(Read more about this metric here.)

6. Server reliability versus inlet temperature

I covered the consideration of server reliability versus inlet temperature in a previous blog3, and the subject is explained in detail in the ASHRAE thermal guidelines handbook. Suffice to say that the ITE OEMs serving on ASHRAE TC9.9 determined that they had enough historical failure information to establish a baseline at 68˚F server inlet temperature and then agreed on negative and positive variations from that baseline at higher and lower temperatures. The ASHRAE handbook presents a case study for Chicago where, because of the number of hours per year under 68˚, wherein the data center would operate between 59˚F and 68˚ with free cooling with no chiller installed or operating, the server reliability would actually improve by 3% over the 68˚baseline. This consideration involves evaluating the already-obtained climate data and assessing the impact of various free-cooling strategies on IT equipment reliability using the X-Factor methodology presented in my previous blog and explained in detail in the ASHRAE handbook. For further clarification, consider the impact of a finding that said you would experience a 20% increase in server failures if you built a data center with no mechanical cooling. What does that number actually mean? If your experience with 4000 servers has been that you would see 10 failures in a year, that number would then increase by 2 server failures out of 4000, and you would want to assess that exposure against the savings associated with more free cooling hours or, perhaps, of not including a chiller in the design and construction of your new data center.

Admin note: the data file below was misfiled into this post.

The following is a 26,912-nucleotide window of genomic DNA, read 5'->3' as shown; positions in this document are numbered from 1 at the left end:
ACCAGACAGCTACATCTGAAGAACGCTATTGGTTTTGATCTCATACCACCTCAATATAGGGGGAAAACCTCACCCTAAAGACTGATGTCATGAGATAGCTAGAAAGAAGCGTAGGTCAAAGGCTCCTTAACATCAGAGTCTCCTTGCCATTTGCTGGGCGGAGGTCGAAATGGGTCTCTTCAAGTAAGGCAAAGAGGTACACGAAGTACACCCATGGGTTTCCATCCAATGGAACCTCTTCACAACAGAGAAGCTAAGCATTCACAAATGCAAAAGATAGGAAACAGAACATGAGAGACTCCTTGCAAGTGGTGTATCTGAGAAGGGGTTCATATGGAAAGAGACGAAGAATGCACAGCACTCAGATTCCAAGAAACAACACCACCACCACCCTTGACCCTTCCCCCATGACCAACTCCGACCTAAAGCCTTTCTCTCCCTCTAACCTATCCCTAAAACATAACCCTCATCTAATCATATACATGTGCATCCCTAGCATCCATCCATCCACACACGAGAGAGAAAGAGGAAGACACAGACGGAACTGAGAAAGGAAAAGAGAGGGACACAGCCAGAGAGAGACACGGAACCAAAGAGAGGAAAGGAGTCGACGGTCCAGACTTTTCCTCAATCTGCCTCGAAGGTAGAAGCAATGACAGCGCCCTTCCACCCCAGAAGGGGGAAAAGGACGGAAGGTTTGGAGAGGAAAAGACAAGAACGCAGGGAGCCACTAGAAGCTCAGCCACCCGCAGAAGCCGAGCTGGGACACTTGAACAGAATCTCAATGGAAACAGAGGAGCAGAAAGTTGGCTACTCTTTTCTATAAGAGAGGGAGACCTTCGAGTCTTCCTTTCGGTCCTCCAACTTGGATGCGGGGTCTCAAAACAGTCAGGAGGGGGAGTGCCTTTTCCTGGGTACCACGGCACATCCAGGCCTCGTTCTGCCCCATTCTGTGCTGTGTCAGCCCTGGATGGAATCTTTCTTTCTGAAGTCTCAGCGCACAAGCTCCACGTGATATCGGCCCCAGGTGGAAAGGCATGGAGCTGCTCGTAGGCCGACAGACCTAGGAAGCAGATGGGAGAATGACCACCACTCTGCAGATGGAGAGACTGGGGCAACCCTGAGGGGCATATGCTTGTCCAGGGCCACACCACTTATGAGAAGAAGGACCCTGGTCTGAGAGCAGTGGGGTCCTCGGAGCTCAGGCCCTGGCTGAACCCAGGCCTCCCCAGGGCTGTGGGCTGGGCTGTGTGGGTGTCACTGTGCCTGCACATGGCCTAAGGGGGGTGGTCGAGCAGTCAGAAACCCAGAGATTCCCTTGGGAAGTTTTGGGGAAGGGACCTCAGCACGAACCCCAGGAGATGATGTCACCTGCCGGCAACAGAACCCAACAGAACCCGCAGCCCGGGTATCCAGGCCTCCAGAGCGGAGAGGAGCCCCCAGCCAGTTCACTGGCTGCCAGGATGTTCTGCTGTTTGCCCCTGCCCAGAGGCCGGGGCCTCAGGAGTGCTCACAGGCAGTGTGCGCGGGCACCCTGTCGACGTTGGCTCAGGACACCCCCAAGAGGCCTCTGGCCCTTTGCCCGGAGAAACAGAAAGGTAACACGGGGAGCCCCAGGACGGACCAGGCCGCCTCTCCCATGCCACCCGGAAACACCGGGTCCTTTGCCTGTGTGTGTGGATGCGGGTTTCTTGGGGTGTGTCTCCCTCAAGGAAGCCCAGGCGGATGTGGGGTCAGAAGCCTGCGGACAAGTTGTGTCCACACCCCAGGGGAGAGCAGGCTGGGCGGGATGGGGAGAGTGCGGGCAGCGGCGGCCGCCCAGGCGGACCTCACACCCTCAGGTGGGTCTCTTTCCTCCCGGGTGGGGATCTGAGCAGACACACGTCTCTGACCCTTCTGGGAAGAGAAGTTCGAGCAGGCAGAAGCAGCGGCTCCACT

(Read more about this metric here.)

7. Server acoustical noise versus server inlet temperature

The final consideration has to do with the effect of operating the data center at a higher server inlet temperature on fan noise produced by the servers in response to those temperatures. The ASHRAE handbook provides some general estimates for increased noise exposure at higher server inlet temperatures:

Inlet temperature            77            86            95            104         113

Noise Increase                  0          4.7dB       6.4dB        8.4dB     12.9dB4